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Warner Bros. Records, PBS in Deal

January 09, 1998|MARLA MATZER

Warner Bros. Records and the Public Broadcasting Service have signed a five-year deal to form PBS Records, a co-venture that will release recordings based on PBS programs.

Warner Bros. Records Vice Chairman David Altschul said Warner Bros. would finance two music specials per year on PBS. In addition, Warner Bros. will seek rights to release recordings tied to other PBS programs, bringing the number of albums released by PBS Records to six to 10 per year.

Recent programs that typify the type of recordings PBS would like to release include "The Eagles: Hell Freezes Over" and "Riverdance." PBS' popular children's programming is not part of the deal.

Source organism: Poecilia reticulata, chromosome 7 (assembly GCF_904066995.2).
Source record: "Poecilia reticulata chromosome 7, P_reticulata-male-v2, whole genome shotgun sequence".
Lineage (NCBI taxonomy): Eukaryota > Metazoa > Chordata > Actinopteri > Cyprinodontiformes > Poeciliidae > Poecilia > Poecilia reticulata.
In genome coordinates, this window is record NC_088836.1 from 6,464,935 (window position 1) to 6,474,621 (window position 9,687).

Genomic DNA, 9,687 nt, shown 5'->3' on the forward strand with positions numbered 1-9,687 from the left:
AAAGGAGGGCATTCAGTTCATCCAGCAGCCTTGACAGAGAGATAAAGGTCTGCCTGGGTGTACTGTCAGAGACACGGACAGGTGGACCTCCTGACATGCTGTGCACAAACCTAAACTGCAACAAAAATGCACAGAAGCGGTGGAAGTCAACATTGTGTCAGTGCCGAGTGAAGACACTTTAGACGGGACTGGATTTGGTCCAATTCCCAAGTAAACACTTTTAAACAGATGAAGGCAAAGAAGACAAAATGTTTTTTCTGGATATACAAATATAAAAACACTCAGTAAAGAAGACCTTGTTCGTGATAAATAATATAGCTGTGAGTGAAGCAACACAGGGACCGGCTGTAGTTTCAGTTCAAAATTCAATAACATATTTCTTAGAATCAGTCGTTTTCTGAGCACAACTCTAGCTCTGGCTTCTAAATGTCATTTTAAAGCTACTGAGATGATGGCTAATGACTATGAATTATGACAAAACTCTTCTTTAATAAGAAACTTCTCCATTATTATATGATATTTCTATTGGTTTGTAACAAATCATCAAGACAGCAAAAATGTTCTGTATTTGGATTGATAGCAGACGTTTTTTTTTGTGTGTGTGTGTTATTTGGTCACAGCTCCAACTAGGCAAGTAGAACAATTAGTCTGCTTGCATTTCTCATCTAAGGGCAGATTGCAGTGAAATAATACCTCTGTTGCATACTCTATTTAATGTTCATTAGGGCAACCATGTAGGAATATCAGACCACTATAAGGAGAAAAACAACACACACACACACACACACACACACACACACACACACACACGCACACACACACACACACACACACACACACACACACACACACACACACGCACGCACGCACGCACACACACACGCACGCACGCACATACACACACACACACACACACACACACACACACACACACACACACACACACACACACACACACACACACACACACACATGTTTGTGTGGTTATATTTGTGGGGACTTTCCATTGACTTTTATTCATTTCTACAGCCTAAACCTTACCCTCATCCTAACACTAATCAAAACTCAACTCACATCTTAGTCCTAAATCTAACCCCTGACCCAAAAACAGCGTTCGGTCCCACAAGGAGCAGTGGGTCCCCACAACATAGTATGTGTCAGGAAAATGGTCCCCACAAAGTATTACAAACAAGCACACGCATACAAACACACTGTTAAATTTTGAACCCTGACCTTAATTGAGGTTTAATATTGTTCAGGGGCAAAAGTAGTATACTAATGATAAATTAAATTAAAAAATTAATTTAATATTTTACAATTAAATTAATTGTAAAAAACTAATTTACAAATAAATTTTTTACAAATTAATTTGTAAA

Although the deal gives Warner Bros. the opportunity to promote its own artists to PBS' core audience of affluent baby boomers, other labels may resist letting their artists record for a competing label. The albums generated by MTV's successful "Unplugged" series, for example, are generally released by an artist's existing label.

For PBS, the deal is an extension of recent efforts to generate more income from commercial sources. PBS makes an increasing percentage of its income on consumer products like videos.

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